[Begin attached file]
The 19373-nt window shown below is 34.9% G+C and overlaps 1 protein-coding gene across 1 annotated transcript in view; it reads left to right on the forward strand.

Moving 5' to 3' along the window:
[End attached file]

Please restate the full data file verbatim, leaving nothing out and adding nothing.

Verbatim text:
The 19373-nt window shown below is 34.9% G+C and overlaps 1 protein-coding gene across 1 annotated transcript in view; it reads left to right on the forward strand.

Moving 5' to 3' along the window: